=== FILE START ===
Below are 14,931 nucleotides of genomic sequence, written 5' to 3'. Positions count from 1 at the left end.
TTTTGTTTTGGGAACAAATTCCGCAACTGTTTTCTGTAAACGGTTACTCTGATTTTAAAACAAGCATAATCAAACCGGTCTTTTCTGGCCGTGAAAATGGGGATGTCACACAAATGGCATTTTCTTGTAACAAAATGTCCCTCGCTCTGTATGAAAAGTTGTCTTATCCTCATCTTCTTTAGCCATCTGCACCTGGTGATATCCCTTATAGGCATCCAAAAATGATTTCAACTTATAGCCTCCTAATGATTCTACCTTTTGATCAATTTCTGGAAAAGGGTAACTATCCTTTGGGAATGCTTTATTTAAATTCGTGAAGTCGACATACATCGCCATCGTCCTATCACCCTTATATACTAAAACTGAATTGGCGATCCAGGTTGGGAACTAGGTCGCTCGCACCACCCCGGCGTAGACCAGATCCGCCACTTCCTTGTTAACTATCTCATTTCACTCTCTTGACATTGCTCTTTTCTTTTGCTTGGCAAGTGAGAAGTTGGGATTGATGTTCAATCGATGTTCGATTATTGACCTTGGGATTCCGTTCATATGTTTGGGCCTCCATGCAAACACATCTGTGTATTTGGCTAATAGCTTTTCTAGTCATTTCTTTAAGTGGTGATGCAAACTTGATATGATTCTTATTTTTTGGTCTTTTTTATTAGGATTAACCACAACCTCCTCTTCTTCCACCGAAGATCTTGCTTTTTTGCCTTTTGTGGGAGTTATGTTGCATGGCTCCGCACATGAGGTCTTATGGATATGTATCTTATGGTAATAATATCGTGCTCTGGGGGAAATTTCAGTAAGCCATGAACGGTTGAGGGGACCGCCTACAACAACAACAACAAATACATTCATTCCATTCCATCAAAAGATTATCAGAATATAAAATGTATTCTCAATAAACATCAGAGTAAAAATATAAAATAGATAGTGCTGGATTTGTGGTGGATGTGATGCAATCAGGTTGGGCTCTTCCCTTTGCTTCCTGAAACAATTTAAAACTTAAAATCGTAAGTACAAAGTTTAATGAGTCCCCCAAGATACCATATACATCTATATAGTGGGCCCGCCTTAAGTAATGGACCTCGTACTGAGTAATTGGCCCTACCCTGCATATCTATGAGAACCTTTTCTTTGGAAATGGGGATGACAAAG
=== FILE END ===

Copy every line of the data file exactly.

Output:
Below are 14,931 nucleotides of genomic sequence, written 5' to 3'. Positions count from 1 at the left end.
TTTTGTTTTGGGAACAAATTCCGCAACTGTTTTCTGTAAACGGTTACTCTGATTTTAAAACAAGCATAATCAAACCGGTCTTTTCTGGCCGTGAAAATGGGGATGTCACACAAATGGCATTTTCTTGTAACAAAATGTCCCTCGCTCTGTATGAAAAGTTGTCTTATCCTCATCTTCTTTAGCCATCTGCACCTGGTGATATCCCTTATAGGCATCCAAAAATGATTTCAACTTATAGCCTCCTAATGATTCTACCTTTTGATCAATTTCTGGAAAAGGGTAACTATCCTTTGGGAATGCTTTATTTAAATTCGTGAAGTCGACATACATCGCCATCGTCCTATCACCCTTATATACTAAAACTGAATTGGCGATCCAGGTTGGGAACTAGGTCGCTCGCACCACCCCGGCGTAGACCAGATCCGCCACTTCCTTGTTAACTATCTCATTTCACTCTCTTGACATTGCTCTTTTCTTTTGCTTGGCAAGTGAGAAGTTGGGATTGATGTTCAATCGATGTTCGATTATTGACCTTGGGATTCCGTTCATATGTTTGGGCCTCCATGCAAACACATCTGTGTATTTGGCTAATAGCTTTTCTAGTCATTTCTTTAAGTGGTGATGCAAACTTGATATGATTCTTATTTTTTGGTCTTTTTTATTAGGATTAACCACAACCTCCTCTTCTTCCACCGAAGATCTTGCTTTTTTGCCTTTTGTGGGAGTTATGTTGCATGGCTCCGCACATGAGGTCTTATGGATATGTATCTTATGGTAATAATATCGTGCTCTGGGGGAAATTTCAGTAAGCCATGAACGGTTGAGGGGACCGCCTACAACAACAACAACAAATACATTCATTCCATTCCATCAAAAGATTATCAGAATATAAAATGTATTCTCAATAAACATCAGAGTAAAAATATAAAATAGATAGTGCTGGATTTGTGGTGGATGTGATGCAATCAGGTTGGGCTCTTCCCTTTGCTTCCTGAAACAATTTAAAACTTAAAATCGTAAGTACAAAGTTTAATGAGTCCCCCAAGATACCATATACATCTATATAGTGGGCCCGCCTTAAGTAATGGACCTCGTACTGAGTAATTGGCCCTACCCTGCATATCTATGAGAACCTTTTCTTTGGAAATGGGGATGACAAAG